The Book of Acts: Charting Our Christian Heritage

Click here to link to the Lectionary page for readings.

Today is a teaching sermon about the early chapters of the book of Acts.  The book of Acts is the story of how the Christian faith actually became the Christian faith.  It’s an important book for Christians, for it progresses from the resurrected Jesus ascending into heaven all the way to the missionary journeys of Paul.  I want to give you some background on Acts because today we read in these few lines one of the most important stories of our faith, when the gentiles receive the power of the holy spirit.

Now to us, it’s not strange that people of any nation can be baptized or receive the holy spirit.  But up to that point in chapter 10, faith in Jesus was really a faith in Jesus as a Jewish messiah.  And the gentiles were not Jews.  I’m not saying the gentiles were not Jews like we might say Buddhists are not Hindus, or religion to religion.  The gentiles are not Jews in the way, for instance, that Germans are not Costa Rican.

This verse in chapter 10 would be like the people of Budd Lake saying, “Okay, so now we think we’ll follow the King of Spain, and we’ll take on the nationality, culture, and religious practices of the Spanish people.  Why not?  We aren’t Americans anymore.  We are now Spanish.  Paella for everyone!”  That’s how crazy it is and how great the book of Acts is!

So the book of Acts begins with a small group of terrified disciples who believed  Jesus was the messiah for the Jewish people.  But instead the Holy Spirit just poured out power everywhere, and Christianity was spread throughout the world.

So how did the Holy Spirit do this?  The first four chapters of Acts give us the pattern for the work of the Holy Spirit in the whole book.  And I want you to keep four things in your mind.

The Holy Spirit:

1. gives power and authority

2. creates a loving community

3. gives healing

4. gives boldness in persecution

These are signs and wonders so that we can witness Jesus to the ends of the earth.  That last part is important because Holy Spirit and witness are always connected.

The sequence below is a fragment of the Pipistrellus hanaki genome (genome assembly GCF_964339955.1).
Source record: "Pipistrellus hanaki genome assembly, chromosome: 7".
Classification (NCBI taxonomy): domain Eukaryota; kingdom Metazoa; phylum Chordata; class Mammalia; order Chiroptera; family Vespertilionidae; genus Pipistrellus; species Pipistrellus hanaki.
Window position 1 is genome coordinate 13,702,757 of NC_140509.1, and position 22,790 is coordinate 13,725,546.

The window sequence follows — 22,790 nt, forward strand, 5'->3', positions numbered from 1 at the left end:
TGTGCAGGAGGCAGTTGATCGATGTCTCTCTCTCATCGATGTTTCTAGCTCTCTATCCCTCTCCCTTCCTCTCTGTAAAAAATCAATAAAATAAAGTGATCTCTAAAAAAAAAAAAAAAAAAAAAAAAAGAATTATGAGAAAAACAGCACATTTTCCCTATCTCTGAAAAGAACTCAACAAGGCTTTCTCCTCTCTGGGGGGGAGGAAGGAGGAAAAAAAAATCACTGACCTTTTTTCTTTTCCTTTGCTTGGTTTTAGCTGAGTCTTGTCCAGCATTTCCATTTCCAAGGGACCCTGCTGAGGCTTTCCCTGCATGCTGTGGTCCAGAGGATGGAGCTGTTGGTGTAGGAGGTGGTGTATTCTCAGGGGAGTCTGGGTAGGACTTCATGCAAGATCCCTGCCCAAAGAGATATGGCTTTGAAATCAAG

In chapter 1, verse 8, Jesus teaches his disciples that “you will receive power when the Holy Spirit has come upon you; and you will be my witnesses inJerusalem, in all Judea andSamaria, and to the ends of the earth.”

Then he ascends to heaven.  Immediately in chapter 2 we have Pentecost.

The Spirit descends, and what happens?  They speak the languages of all nations.  They don’t speak glossolalia or spiritual languages that require an interpreter.  Paul will talk about that later to the church in Corinth.  No in this first descent of the spirit they praise God in languages that Jews from all over the world can understand.  Why?  Because, as Jesus says, “you will receive power and become witnesses to the ends of the earth.”

And we know it’s a sign because as soon as they do that, what happens?   We go from power to witness.  Peter witnesses to Jesus in a big speech to those who have gathered around them and converts 3000 new members.  So already – in chapter 2, we receive the holy spirit and we witness to Jesus

Now remember the disciples  are ordinary men, fishermen and one tax collector at least, from small towns in northern Galilee.  They have no authority or influence.  But it doesn’t matter.  Holy Spirit, power in worship, and authority in ministry.  Peter’s up there witnessing.

This is the heritage of the Holy Spirit still offered to us.  Power and authority—given  in worship—to witness to the ends of the earth.

But there’s more.